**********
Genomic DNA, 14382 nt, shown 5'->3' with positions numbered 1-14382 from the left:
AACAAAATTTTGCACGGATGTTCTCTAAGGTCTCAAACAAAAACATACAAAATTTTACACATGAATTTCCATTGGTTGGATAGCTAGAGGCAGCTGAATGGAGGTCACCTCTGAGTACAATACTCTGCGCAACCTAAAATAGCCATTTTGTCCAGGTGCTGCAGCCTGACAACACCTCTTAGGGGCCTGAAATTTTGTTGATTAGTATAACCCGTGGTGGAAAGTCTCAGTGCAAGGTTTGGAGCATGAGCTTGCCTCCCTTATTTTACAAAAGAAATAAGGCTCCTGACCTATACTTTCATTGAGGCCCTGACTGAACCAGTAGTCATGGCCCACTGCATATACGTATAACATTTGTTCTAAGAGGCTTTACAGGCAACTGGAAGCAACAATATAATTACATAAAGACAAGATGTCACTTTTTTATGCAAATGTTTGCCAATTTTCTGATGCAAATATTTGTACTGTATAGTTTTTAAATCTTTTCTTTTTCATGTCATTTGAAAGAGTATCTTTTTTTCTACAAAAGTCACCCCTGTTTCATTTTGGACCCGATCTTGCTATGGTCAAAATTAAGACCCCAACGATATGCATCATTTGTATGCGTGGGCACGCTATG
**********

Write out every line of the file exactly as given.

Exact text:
Genomic DNA, 14382 nt, shown 5'->3' with positions numbered 1-14382 from the left:
AACAAAATTTTGCACGGATGTTCTCTAAGGTCTCAAACAAAAACATACAAAATTTTACACATGAATTTCCATTGGTTGGATAGCTAGAGGCAGCTGAATGGAGGTCACCTCTGAGTACAATACTCTGCGCAACCTAAAATAGCCATTTTGTCCAGGTGCTGCAGCCTGACAACACCTCTTAGGGGCCTGAAATTTTGTTGATTAGTATAACCCGTGGTGGAAAGTCTCAGTGCAAGGTTTGGAGCATGAGCTTGCCTCCCTTATTTTACAAAAGAAATAAGGCTCCTGACCTATACTTTCATTGAGGCCCTGACTGAACCAGTAGTCATGGCCCACTGCATATACGTATAACATTTGTTCTAAGAGGCTTTACAGGCAACTGGAAGCAACAATATAATTACATAAAGACAAGATGTCACTTTTTTATGCAAATGTTTGCCAATTTTCTGATGCAAATATTTGTACTGTATAGTTTTTAAATCTTTTCTTTTTCATGTCATTTGAAAGAGTATCTTTTTTTCTACAAAAGTCACCCCTGTTTCATTTTGGACCCGATCTTGCTATGGTCAAAATTAAGACCCCAACGATATGCATCATTTGTATGCGTGGGCACGCTATG